Quinns: Catch Team SU&SD at our most tired and soul-blasted, when we’re done walking the halls of a giant convention, and there’s a single game we’ll always still be able to play. It’s Skull.
It’s the arsenic-laced wafer thin mint of board gaming, and there’s always room for its lies and laughter. The one thing more impressive than Asmodee daring to call Skull “the very quintessence of bluffing” is that actually, I don’t think they’re wrong.
Two months ago I was in a pub with a friend who I trust completely. “If you like Skull,” he said, “Then write this down. ‘Cockroach Poker’. Best £10 you’ll ever spend.”
Today I’m the proud owner of one “Cockroach Poker Royal”, the en-complicated 2012 sequel to 2004’s Cockroach Poker. And I’ll tell you what! It’s not just a great game of lying to your friends. It’s a great game of lying with your friends.
The basic game of Cockroach Poker is incredibly simple. To set up, you deal the game’s entire deck out to 2-6 players around the table. On each card is the sort of horrid, foreign creature that keeps the residents of England ensconced on our island. There are Cockroaches, Stink Bugs, Scorpions, Flies, Toads, Rats and Bats. Actually, we do have toads in England, but if you see one then you can write a letter to the Queen and she’ll send someone to have it shot.
Play proceeds with one player taking a card from their hand, and sliding it (face-down) in front of any other player. “This is a rat,” you might tell them.
That player then has two choices. One! They can decide whether the person who gave them the card was telling the truth, declaring “Yeah, it is a rat,” or “No, it isn’t a rat,” and turn it face-up. If they were wrong, the card goes face-up in front of them for the rest of the game. If they were right, that card goes face-up in front of the player who gave it to them. The first player to have four of the same animal in front of them is the loser, and the game ends.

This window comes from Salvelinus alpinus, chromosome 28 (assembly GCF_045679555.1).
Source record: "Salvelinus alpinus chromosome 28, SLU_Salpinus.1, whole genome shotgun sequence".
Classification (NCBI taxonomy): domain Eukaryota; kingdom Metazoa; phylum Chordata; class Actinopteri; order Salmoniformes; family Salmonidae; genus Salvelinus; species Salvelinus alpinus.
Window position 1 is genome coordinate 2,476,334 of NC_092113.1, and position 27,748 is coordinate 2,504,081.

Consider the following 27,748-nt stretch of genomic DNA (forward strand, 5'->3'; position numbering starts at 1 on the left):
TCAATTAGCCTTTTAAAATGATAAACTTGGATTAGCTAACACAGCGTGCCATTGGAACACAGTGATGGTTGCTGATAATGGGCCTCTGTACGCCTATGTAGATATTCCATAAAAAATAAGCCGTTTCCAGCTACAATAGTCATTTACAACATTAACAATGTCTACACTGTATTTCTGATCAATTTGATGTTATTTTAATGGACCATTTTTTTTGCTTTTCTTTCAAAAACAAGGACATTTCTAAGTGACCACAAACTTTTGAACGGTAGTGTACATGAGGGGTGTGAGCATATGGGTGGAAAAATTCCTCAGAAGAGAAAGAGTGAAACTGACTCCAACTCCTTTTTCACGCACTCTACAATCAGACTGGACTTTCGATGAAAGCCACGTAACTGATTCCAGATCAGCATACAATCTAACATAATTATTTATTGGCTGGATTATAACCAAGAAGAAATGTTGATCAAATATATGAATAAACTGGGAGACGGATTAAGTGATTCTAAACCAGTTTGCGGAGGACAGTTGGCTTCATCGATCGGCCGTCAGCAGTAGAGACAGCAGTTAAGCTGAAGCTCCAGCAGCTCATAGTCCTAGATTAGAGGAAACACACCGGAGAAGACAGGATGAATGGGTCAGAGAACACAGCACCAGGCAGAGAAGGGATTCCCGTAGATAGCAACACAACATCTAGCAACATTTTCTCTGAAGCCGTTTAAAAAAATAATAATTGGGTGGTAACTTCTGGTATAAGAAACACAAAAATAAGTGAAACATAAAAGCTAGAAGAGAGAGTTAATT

So that’s obviously dangerous. Option number two when you’re given a card is simply to look at it, and then pass it on to another player at the table, doing exactly the same thing again. “He’s telling the truth! It really is a rat,” you might say. Or perhaps you’ll change it up- “He was lying. It’s really a cockroach.” And then that player decides what to do- whether to call you out or pass it on.
A lot of the time this will continue until the card finally arrives at the last player left, who can no longer pass it to anyone and has to guess if you’re lying. Which is hilarious, because everyone else at the table is complicit in this category four storm of bullshit- they’ve all seen it.
Theoretically, telling whether an entire table of friends is lying to you should be easier than telling if just one person is lying to you, right? But no. Imagine it:
Player #1: (Passes a card to player 3) Here, have a lovely toad.
Player #3: (Looks at card, passes it to player 2) He’s lying, it’s a rat.
Player #2: (Sighs, checks card, passes it to player 6) OK yeah. It’s a rat.
Player #6: Haha. It’s a toad, isn’t it. (Looks at card, passes it to player 5) Wow! No, it’s really a rat.
Player #5: You’re lying, aren’t you.
Everyone: CALL HIM OUT!
Player #5: …
(Player 5 nervously looks at the card, to the laughter of the entire table, before passing it to player 4)
Player #5: It really is a rat.
Player #4: (Having no players left to pass the card to) I hate you all.
Finally, the player who gets a card branded to the table in front of them starts a new round, by selecting a card from their hand and giving it to a player of their choice.
Inititially this is going to seem like silly fun, but look closely and you’ll see Cockroach Poker’s terrible cunning. First of all, the way you really hurt people is by giving them cards depicting animals they already have in front of them.